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rwy length and V speed

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Hi guys, I have a stupid question, does pmdg 744 takes runway length into consideration when caculates the V speed? and IF I tried to T/O in a rwy which length is not enough, would the FMC say RWY TOO SHORT (both in real 744 and pmdg 744)I know it sounds kind of stupid, but I just want to know...thxben

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Guest D17S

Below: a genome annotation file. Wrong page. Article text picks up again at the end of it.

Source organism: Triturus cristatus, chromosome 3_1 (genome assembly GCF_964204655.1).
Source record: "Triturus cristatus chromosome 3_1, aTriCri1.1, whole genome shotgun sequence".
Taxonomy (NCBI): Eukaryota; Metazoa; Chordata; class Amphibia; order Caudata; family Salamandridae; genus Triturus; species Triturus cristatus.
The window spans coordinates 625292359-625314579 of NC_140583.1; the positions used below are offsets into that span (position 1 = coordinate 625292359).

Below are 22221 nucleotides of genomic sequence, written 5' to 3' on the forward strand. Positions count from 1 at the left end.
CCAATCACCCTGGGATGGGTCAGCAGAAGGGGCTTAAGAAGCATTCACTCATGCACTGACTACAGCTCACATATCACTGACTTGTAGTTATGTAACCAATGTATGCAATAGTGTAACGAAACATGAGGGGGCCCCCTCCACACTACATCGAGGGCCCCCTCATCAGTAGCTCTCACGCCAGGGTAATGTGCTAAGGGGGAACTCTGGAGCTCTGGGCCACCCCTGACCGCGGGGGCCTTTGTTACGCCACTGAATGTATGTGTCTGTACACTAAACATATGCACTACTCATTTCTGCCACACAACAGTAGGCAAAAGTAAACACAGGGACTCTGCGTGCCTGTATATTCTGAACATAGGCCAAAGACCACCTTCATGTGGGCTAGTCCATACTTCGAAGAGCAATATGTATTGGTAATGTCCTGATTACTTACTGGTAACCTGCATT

I have the same question. I spoke to a 744 test pilot and was told the Vspeeds are not auto-entered on the TO page. I've worked through the actual drill that the MD11 flight planners go through to get those Vspeeds and the final Vspeed chart is runway specific. Every single runway has its own MD11(-model/engine specific) Vspeed chart (as would a 7XX (-model/engine). Those Vspeeds (especially V1) may not be based only on runway length. Just taking the runway length into account is never the only consideration when calculating Vspeed. For instance, there may be plenty of runway to stop at a V1, but the airplane still may have to get airborne sooner because of an obstacle clearance issue down range. Remember that especially V2 has nothing whatever to do with all engines operating performance. A V2 will provide obstacle clearance by lots and lots with all engines operating (all these big jets are massively powered with all engines running) . . . . but if you loose an engine just beyond V1, that V2 climb speed is calculated to allow you to miss that limiting downrange obstacle by . . are you ready for this . . . . 35 feet. That's why that Vr event is so critical. With all engines operating, just pull on back (Let's be sensible though). So why does it matter? If you loose an engine, this all becomes critical. The entire TO sequence is about loosing and engine. I spoke to an MD80 pilot that characterized himself as "cocked and armed" to loose an engine on every TO. He hits the Vspeeds on the nose, not (so much) that he can have a successful all engines operating TO. He is in the constant process of setting up for an engine to fail. He flys the TO as if the engine failure is going to happen . . . for sure. If he makes the GO decision at V1, then is on the nose with VR, he can fail an engine at any moment from V1 on out and he's already perfectly on target and ready to handle it. Remember too, if the TO is obstacle limited, he's playing with a 35 foot clearance down range. I really don't think the FMC's database is updated to include these runway Vspeed charts . . . but that why I have the same question, because I'm really not sure. That 744 test pilot seemed to think, "no." (I was about to open my mouth and say

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